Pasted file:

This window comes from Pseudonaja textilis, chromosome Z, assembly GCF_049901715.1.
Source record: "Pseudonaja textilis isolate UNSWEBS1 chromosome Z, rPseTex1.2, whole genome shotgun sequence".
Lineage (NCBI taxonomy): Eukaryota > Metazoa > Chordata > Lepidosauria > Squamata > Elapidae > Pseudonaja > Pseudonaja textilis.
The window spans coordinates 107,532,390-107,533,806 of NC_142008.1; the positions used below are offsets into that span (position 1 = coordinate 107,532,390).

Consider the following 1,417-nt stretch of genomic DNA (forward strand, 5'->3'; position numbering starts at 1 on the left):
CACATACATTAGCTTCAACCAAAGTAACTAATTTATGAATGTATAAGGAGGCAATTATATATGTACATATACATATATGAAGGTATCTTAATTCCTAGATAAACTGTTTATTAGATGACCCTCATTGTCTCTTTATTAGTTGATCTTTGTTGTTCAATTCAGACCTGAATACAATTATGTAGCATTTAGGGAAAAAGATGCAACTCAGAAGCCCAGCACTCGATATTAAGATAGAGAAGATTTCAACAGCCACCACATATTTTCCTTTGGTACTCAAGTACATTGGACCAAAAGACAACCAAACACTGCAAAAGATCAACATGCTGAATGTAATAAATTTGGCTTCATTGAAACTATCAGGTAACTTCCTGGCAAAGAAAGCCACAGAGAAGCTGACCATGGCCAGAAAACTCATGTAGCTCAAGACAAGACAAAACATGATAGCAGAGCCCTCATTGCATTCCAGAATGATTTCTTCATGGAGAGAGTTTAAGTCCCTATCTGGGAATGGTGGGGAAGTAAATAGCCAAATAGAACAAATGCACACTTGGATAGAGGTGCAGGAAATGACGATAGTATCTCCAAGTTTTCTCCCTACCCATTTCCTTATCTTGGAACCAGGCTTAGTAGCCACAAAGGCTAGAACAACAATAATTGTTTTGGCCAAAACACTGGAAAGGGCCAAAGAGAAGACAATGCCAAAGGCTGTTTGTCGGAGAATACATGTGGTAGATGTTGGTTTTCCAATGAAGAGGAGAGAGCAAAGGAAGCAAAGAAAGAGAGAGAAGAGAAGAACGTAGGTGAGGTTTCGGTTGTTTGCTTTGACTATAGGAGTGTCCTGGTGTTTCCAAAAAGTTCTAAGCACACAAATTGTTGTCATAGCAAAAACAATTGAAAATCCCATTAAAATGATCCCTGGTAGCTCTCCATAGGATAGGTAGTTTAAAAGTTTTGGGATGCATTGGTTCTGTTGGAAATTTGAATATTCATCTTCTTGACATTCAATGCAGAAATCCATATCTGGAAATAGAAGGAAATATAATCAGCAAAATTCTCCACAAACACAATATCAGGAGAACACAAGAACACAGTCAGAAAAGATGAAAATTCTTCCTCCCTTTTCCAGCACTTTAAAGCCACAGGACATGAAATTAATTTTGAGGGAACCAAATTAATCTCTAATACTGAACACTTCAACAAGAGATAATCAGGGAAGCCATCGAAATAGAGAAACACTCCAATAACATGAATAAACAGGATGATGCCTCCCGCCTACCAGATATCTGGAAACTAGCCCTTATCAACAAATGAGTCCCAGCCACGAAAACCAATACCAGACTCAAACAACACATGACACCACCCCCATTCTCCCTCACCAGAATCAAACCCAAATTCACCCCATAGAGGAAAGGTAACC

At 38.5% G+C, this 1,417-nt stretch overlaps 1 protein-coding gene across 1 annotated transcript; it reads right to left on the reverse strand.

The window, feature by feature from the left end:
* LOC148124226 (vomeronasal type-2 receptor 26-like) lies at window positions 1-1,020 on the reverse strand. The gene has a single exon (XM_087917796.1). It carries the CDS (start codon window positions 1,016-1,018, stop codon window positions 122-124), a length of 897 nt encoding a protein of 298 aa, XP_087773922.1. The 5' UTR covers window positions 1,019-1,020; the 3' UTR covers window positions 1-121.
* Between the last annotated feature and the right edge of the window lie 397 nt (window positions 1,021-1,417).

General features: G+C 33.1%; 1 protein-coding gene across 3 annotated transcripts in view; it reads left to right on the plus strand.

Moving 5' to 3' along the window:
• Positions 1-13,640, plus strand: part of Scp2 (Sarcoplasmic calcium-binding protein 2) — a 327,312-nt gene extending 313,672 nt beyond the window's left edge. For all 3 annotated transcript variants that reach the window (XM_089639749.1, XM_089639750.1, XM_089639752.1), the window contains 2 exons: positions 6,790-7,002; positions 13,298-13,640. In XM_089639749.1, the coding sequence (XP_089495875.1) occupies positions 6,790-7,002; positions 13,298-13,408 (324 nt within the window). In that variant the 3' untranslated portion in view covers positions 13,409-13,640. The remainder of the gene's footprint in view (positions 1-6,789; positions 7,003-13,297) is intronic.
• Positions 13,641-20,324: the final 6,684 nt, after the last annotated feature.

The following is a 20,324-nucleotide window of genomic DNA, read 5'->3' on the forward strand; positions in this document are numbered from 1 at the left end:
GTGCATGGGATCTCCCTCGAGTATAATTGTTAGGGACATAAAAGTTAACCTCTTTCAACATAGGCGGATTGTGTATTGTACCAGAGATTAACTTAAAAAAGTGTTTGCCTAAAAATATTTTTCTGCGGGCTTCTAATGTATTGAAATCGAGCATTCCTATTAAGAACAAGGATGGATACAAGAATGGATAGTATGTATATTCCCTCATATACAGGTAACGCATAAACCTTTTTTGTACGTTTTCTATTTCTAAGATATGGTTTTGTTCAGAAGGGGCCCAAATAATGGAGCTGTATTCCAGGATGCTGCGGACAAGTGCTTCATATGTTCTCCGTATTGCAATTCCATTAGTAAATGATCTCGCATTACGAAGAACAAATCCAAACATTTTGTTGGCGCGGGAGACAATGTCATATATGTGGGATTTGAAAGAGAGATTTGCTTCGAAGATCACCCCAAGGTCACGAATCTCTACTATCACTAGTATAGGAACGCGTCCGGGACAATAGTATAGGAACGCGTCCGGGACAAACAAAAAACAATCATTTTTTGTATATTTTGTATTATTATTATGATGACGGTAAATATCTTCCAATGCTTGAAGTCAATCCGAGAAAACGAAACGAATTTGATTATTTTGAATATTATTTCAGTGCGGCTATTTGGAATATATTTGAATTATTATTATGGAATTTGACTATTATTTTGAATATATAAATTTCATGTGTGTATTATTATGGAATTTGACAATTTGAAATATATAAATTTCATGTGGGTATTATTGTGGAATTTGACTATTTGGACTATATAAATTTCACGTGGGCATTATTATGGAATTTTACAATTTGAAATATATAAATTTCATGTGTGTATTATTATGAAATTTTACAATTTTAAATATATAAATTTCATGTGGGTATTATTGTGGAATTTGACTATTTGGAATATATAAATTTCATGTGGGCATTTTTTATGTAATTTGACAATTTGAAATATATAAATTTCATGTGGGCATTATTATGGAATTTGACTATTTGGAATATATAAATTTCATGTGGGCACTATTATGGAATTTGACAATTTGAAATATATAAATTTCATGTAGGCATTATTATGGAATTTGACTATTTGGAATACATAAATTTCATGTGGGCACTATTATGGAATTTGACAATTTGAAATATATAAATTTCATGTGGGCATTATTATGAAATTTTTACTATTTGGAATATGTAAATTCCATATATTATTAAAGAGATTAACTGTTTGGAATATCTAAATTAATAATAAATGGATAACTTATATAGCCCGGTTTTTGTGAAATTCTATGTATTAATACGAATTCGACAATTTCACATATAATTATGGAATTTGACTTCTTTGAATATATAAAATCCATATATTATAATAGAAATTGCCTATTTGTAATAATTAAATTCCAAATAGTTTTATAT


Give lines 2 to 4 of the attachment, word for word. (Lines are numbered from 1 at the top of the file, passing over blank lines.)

Source record: "Pseudonaja textilis isolate UNSWEBS1 chromosome Z, rPseTex1.2, whole genome shotgun sequence".
Lineage (NCBI taxonomy): Eukaryota > Metazoa > Chordata > Lepidosauria > Squamata > Elapidae > Pseudonaja > Pseudonaja textilis.
The window spans coordinates 107,532,390-107,533,806 of NC_142008.1; the positions used below are offsets into that span (position 1 = coordinate 107,532,390).